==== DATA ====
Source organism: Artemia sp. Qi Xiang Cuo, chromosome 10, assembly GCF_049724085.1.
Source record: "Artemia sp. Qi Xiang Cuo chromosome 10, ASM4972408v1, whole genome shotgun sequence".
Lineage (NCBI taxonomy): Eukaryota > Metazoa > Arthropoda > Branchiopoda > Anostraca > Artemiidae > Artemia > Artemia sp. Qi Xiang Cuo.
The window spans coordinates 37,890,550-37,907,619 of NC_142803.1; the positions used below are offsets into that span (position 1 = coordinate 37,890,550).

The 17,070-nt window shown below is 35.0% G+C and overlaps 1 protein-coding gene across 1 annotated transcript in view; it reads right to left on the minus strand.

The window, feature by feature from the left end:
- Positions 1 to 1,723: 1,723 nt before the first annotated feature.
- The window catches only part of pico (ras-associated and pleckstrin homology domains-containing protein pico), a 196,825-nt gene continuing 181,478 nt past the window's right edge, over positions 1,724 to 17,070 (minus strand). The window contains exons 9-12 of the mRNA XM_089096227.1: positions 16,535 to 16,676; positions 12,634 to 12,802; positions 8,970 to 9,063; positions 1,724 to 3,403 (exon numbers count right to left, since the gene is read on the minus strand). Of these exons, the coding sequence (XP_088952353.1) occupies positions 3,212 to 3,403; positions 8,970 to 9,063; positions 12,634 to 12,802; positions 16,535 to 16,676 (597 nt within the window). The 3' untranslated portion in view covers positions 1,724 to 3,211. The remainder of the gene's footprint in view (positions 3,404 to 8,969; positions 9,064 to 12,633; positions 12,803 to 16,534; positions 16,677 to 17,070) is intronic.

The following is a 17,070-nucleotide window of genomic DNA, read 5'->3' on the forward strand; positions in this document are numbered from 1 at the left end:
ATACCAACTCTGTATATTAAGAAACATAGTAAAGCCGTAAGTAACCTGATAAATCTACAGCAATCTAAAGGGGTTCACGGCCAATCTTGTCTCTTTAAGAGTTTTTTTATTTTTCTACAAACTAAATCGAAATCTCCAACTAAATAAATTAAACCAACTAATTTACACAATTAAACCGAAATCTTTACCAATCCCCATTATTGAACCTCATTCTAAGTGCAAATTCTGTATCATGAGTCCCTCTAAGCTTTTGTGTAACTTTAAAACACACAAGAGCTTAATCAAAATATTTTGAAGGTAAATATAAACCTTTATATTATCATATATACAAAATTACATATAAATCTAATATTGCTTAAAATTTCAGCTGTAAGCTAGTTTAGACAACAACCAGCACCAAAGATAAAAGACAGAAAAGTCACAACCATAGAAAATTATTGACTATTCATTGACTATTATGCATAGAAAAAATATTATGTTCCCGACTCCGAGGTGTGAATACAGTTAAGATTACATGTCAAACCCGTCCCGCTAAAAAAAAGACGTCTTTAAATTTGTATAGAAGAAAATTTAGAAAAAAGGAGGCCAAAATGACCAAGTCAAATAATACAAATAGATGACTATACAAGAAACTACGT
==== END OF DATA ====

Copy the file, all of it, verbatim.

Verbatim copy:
Source organism: Artemia sp. Qi Xiang Cuo, chromosome 10, assembly GCF_049724085.1.
Source record: "Artemia sp. Qi Xiang Cuo chromosome 10, ASM4972408v1, whole genome shotgun sequence".
Lineage (NCBI taxonomy): Eukaryota > Metazoa > Arthropoda > Branchiopoda > Anostraca > Artemiidae > Artemia > Artemia sp. Qi Xiang Cuo.
The window spans coordinates 37,890,550-37,907,619 of NC_142803.1; the positions used below are offsets into that span (position 1 = coordinate 37,890,550).

The 17,070-nt window shown below is 35.0% G+C and overlaps 1 protein-coding gene across 1 annotated transcript in view; it reads right to left on the minus strand.

The window, feature by feature from the left end:
- Positions 1 to 1,723: 1,723 nt before the first annotated feature.
- The window catches only part of pico (ras-associated and pleckstrin homology domains-containing protein pico), a 196,825-nt gene continuing 181,478 nt past the window's right edge, over positions 1,724 to 17,070 (minus strand). The window contains exons 9-12 of the mRNA XM_089096227.1: positions 16,535 to 16,676; positions 12,634 to 12,802; positions 8,970 to 9,063; positions 1,724 to 3,403 (exon numbers count right to left, since the gene is read on the minus strand). Of these exons, the coding sequence (XP_088952353.1) occupies positions 3,212 to 3,403; positions 8,970 to 9,063; positions 12,634 to 12,802; positions 16,535 to 16,676 (597 nt within the window). The 3' untranslated portion in view covers positions 1,724 to 3,211. The remainder of the gene's footprint in view (positions 3,404 to 8,969; positions 9,064 to 12,633; positions 12,803 to 16,534; positions 16,677 to 17,070) is intronic.

The following is a 17,070-nucleotide window of genomic DNA, read 5'->3' on the forward strand; positions in this document are numbered from 1 at the left end:
ATACCAACTCTGTATATTAAGAAACATAGTAAAGCCGTAAGTAACCTGATAAATCTACAGCAATCTAAAGGGGTTCACGGCCAATCTTGTCTCTTTAAGAGTTTTTTTATTTTTCTACAAACTAAATCGAAATCTCCAACTAAATAAATTAAACCAACTAATTTACACAATTAAACCGAAATCTTTACCAATCCCCATTATTGAACCTCATTCTAAGTGCAAATTCTGTATCATGAGTCCCTCTAAGCTTTTGTGTAACTTTAAAACACACAAGAGCTTAATCAAAATATTTTGAAGGTAAATATAAACCTTTATATTATCATATATACAAAATTACATATAAATCTAATATTGCTTAAAATTTCAGCTGTAAGCTAGTTTAGACAACAACCAGCACCAAAGATAAAAGACAGAAAAGTCACAACCATAGAAAATTATTGACTATTCATTGACTATTATGCATAGAAAAAATATTATGTTCCCGACTCCGAGGTGTGAATACAGTTAAGATTACATGTCAAACCCGTCCCGCTAAAAAAAAGACGTCTTTAAATTTGTATAGAAGAAAATTTAGAAAAAAGGAGGCCAAAATGACCAAGTCAAATAATACAAATAGATGACTATACAAGAAACTACGT